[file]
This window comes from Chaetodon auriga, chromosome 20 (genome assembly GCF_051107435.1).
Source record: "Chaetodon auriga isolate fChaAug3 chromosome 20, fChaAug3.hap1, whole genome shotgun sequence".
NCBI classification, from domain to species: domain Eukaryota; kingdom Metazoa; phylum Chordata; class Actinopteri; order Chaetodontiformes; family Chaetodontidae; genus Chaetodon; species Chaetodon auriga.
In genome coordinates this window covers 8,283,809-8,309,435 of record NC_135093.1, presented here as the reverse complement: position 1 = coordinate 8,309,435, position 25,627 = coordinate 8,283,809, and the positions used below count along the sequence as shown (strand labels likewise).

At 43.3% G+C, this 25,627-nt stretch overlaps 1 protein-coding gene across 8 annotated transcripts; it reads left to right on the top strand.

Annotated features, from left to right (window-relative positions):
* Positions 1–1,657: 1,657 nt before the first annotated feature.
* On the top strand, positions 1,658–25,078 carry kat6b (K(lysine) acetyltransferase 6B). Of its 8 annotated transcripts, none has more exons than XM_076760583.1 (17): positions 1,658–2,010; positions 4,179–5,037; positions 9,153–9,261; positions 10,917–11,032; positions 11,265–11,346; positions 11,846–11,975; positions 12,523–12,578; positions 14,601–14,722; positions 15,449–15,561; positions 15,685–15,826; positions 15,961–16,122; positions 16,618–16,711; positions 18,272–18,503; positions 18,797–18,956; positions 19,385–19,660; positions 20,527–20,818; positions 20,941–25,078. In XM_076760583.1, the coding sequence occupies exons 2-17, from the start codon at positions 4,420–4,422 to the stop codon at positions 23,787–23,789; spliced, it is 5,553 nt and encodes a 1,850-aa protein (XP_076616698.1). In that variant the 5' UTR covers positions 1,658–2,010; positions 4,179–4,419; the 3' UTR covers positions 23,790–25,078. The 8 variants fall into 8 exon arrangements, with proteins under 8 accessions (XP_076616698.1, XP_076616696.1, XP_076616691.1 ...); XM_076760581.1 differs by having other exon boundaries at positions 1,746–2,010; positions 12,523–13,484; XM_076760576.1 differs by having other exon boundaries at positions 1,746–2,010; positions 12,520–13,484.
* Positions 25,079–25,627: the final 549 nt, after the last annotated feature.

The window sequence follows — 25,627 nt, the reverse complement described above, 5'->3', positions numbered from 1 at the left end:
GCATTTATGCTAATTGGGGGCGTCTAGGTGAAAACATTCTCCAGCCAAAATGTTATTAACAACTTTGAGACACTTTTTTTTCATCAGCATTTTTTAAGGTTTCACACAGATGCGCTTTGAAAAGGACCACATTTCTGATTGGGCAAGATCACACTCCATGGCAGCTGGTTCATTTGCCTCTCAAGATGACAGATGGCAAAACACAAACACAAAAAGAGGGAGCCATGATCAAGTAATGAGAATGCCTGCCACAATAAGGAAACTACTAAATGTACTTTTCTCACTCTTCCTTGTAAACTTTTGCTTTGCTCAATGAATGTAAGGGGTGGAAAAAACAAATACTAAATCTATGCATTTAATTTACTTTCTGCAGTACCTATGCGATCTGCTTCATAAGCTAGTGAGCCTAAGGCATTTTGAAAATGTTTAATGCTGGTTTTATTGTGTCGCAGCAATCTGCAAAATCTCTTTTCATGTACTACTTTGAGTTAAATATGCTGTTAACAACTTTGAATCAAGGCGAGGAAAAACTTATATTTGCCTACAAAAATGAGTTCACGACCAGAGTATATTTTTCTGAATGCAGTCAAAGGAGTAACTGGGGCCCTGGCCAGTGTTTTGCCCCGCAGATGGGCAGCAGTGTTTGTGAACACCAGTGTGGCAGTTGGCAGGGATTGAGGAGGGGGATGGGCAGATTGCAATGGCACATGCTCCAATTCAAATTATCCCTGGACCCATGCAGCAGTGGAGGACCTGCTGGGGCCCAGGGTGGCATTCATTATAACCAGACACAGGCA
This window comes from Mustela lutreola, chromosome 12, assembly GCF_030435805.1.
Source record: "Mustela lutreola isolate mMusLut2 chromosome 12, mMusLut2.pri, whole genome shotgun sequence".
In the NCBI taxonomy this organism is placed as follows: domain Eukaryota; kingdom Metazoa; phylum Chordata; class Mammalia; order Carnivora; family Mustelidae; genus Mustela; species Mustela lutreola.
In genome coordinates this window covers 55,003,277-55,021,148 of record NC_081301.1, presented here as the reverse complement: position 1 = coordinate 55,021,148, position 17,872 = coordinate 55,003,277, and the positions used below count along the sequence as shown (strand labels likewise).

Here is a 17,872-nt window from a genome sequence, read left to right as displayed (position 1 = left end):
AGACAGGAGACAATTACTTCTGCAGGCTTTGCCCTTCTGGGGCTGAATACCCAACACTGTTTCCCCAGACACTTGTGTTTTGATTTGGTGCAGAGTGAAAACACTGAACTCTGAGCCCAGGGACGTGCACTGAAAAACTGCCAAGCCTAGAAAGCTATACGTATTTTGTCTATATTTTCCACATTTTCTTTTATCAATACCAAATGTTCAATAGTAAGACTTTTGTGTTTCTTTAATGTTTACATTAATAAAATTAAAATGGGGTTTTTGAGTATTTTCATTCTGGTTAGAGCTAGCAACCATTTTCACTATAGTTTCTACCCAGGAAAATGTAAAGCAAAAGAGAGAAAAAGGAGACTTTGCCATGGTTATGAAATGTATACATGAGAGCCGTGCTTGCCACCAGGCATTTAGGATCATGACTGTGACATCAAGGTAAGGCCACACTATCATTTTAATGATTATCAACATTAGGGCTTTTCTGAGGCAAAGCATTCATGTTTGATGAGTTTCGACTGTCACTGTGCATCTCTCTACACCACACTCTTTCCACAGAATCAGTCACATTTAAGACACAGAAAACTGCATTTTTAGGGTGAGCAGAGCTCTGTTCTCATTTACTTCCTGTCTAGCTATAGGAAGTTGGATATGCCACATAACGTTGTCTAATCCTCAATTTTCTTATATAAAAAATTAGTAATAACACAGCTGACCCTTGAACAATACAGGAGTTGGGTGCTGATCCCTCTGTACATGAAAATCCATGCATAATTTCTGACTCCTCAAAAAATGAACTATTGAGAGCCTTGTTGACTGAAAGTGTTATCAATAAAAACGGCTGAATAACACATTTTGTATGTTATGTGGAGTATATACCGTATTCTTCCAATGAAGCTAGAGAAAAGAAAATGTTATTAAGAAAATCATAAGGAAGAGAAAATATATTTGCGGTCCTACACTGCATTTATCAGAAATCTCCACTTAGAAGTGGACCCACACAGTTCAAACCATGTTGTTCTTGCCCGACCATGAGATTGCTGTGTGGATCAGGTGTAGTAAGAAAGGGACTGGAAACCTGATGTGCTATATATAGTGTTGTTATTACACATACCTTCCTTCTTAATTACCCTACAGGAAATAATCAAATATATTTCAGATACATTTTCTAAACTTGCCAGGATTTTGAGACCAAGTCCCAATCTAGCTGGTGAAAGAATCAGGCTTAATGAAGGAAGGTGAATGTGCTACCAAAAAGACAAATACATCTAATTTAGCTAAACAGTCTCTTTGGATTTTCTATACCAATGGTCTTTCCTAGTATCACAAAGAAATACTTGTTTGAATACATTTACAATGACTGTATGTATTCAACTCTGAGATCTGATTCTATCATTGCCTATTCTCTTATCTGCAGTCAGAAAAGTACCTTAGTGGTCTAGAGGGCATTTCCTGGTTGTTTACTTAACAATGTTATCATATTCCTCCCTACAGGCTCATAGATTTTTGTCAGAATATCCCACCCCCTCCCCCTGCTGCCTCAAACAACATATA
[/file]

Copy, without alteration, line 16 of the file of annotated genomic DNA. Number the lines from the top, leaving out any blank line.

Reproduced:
Here is a 17,872-nt window from a genome sequence, read left to right as displayed (position 1 = left end):